To finish the series, “How to Follow Writing Advice that Makes No Sense,” consider another rule of thumb that successful authors so often seem to break: ‘Know your Target Audience.’
Trends in fiction are rarely predictable. Innovation devolves into cliché in about the time that it takes most busy people to get around to reading last year’s bestsellers, and this can frustrate that habit we formed as kids to stay ‘on trend.’ This is because it is often those without full-time careers—most notably, young readers—who channel the rivers of popularity when it comes to reading. For that reason, when it comes to understanding how to ‘Know your Target Audience,’ it may be best to focus on the target audience that changes the most often: young readers.
Anyone who has worked with children or teenagers knows how quickly they feel pressure to change their tastes. When something ‘sick’ becomes something ‘sweet,’ and then something else is sick because it’s sweet, the challenge of knowing this audience becomes similar to memorizing geographical formations down the side of the nearest active volcano. Ironically, successful authors who seem to break this rule—who publish runaway hits that seem to set new trends—may actually be the same authors who follow it the most closely. These may be the geniuses who have figured out that, for this audience, every trend is doomed at any moment to grow ill (which is entirely different from being ‘sick.’) These creators know exactly the ways to build on trends by painting whole new targets for their audience.
The Super Stalwart
By 1938, boys had had their fill of ordinary, breakable swashbucklers like Zorro and The Scarlet Pimpernel. Of course, strictly interpreted, the advice to ‘Know Your Target Audience’ would have had creators scrambling to clone these characters, disguising the same formula behind a new name or a different costume. It took Jerry Siegel and Joe Schuster to truly follow this advice, by creating a Superman with the same sense of justice and adventure, but with powers and abilities far beyond those of the mortals spending their dimes on these periodicals. Siegel and Schuster recognized the type of story that was working for this audience, but knew they had to change the trend of the protagonist.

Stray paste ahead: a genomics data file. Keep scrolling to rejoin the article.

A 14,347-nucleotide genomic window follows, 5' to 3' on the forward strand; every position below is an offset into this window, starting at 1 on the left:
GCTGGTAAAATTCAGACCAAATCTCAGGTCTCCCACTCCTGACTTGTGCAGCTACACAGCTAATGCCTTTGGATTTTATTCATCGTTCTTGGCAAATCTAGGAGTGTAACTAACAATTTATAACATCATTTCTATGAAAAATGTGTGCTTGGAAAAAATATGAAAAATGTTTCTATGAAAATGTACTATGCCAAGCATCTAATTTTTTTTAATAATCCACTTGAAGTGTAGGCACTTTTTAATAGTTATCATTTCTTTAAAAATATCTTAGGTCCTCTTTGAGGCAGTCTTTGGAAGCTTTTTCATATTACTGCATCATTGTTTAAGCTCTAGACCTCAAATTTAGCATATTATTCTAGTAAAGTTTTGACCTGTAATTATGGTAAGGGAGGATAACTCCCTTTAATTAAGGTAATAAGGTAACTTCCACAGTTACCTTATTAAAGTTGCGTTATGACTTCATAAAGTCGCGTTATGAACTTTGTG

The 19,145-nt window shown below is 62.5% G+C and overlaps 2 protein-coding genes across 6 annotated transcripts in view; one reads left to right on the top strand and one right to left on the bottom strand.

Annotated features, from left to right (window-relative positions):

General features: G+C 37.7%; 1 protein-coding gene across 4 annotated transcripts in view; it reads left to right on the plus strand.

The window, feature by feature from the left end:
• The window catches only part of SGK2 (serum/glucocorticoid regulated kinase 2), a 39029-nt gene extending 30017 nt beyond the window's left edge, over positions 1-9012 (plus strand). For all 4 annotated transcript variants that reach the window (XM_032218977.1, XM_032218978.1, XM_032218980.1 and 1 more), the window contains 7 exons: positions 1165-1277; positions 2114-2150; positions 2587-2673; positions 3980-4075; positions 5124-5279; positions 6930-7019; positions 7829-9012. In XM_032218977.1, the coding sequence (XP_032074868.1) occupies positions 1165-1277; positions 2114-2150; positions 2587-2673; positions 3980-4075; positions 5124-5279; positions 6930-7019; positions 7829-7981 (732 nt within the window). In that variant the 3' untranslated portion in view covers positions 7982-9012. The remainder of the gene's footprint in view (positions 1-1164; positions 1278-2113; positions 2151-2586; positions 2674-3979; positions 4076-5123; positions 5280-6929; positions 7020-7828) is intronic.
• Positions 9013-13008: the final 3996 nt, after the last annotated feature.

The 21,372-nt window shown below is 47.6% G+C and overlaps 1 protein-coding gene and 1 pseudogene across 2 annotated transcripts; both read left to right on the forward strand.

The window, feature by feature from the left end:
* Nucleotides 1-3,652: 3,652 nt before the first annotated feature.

The Wall-Eyed Wizard
The years leading up to 1997 were dominated for young readers by the fiction of Christopher Pike, R.L. Stine and a Point Horror entry about once every fifteen seconds. In other words, young literature featured kids being scared, and scared by something other than just a spider in the tub or their Dad’s nose hair. To know her target audience, the revered J.K. Rowling was careful to retain the supernatural mystery that seemed to have endured for so long, but to place that supernatural power into the hands and wands of her goggle-eyed protagonists. Rather than leaving matters to surprisingly lucky Scooby-Crews, she gave her heroes—since then, our heroes—the ability to develop powers that rival the nastiest of bwa-ha-haaas.
The Pining Predator
When 2005 came around, then, young readers showed no sign of losing interest in the spooky, but a certain sector of them… dare I say, the female sector… had begun piling next to them more realistic explorations of their own emotions. Along came Synthesis-Stephanie Meyer, who saw the trends that were popular in fiction, but knew that something about them would have to change: and, boy, did she ever change something. Perhaps inspired by a character or two from the Anne Rice novels, Meyer’s vampires flossed the human blood from their fangs, varnished up their skin, and decided that their most attractive mate must be the inconsolably forlorn teenage girl who was a fifth of their age. Thus emerged the era of the Paranormal Romance (and the only movie I’ve ever left early after paying admission.)
If youth sets trends, then, it’s up to writers to decide what to do with that information. While knowing this target audience is certainly essential, writing what is popular to them now is almost certainly a mistake. Suzanne Collins knew this, and so did Veronica Roth… but guessing which element of a trend to change is still, after all, a bit of a guessing game. What new, speculative element will catch young readers’ attention while still giving them enough of what they already love?
I guess I’m still hoping it might be a young girl’s Labels.